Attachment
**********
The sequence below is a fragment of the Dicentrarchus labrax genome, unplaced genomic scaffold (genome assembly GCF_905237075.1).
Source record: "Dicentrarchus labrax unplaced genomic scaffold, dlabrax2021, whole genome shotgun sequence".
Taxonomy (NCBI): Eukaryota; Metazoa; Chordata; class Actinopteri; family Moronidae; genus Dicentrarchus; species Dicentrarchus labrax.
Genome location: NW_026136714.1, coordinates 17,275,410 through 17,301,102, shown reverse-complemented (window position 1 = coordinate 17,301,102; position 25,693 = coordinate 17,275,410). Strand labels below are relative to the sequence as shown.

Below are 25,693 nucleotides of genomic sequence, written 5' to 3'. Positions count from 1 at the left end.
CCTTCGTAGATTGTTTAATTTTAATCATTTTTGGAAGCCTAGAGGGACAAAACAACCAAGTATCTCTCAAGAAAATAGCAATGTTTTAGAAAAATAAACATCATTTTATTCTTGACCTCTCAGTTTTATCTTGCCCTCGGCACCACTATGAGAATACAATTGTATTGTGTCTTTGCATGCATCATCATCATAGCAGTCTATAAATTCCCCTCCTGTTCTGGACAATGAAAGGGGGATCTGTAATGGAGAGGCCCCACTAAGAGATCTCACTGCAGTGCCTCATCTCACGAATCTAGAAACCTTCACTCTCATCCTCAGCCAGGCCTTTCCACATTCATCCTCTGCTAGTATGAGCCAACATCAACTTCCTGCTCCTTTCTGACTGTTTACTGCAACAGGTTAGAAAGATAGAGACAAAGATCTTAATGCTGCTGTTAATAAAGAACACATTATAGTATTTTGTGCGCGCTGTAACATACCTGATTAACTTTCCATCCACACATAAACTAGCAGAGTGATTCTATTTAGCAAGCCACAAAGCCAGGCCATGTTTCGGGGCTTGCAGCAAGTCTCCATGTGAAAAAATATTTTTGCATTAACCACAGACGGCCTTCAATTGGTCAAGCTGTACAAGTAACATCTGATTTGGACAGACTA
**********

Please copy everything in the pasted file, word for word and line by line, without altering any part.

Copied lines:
The sequence below is a fragment of the Dicentrarchus labrax genome, unplaced genomic scaffold (genome assembly GCF_905237075.1).
Source record: "Dicentrarchus labrax unplaced genomic scaffold, dlabrax2021, whole genome shotgun sequence".
Taxonomy (NCBI): Eukaryota; Metazoa; Chordata; class Actinopteri; family Moronidae; genus Dicentrarchus; species Dicentrarchus labrax.
Genome location: NW_026136714.1, coordinates 17,275,410 through 17,301,102, shown reverse-complemented (window position 1 = coordinate 17,301,102; position 25,693 = coordinate 17,275,410). Strand labels below are relative to the sequence as shown.

Below are 25,693 nucleotides of genomic sequence, written 5' to 3'. Positions count from 1 at the left end.
CCTTCGTAGATTGTTTAATTTTAATCATTTTTGGAAGCCTAGAGGGACAAAACAACCAAGTATCTCTCAAGAAAATAGCAATGTTTTAGAAAAATAAACATCATTTTATTCTTGACCTCTCAGTTTTATCTTGCCCTCGGCACCACTATGAGAATACAATTGTATTGTGTCTTTGCATGCATCATCATCATAGCAGTCTATAAATTCCCCTCCTGTTCTGGACAATGAAAGGGGGATCTGTAATGGAGAGGCCCCACTAAGAGATCTCACTGCAGTGCCTCATCTCACGAATCTAGAAACCTTCACTCTCATCCTCAGCCAGGCCTTTCCACATTCATCCTCTGCTAGTATGAGCCAACATCAACTTCCTGCTCCTTTCTGACTGTTTACTGCAACAGGTTAGAAAGATAGAGACAAAGATCTTAATGCTGCTGTTAATAAAGAACACATTATAGTATTTTGTGCGCGCTGTAACATACCTGATTAACTTTCCATCCACACATAAACTAGCAGAGTGATTCTATTTAGCAAGCCACAAAGCCAGGCCATGTTTCGGGGCTTGCAGCAAGTCTCCATGTGAAAAAATATTTTTGCATTAACCACAGACGGCCTTCAATTGGTCAAGCTGTACAAGTAACATCTGATTTGGACAGACTA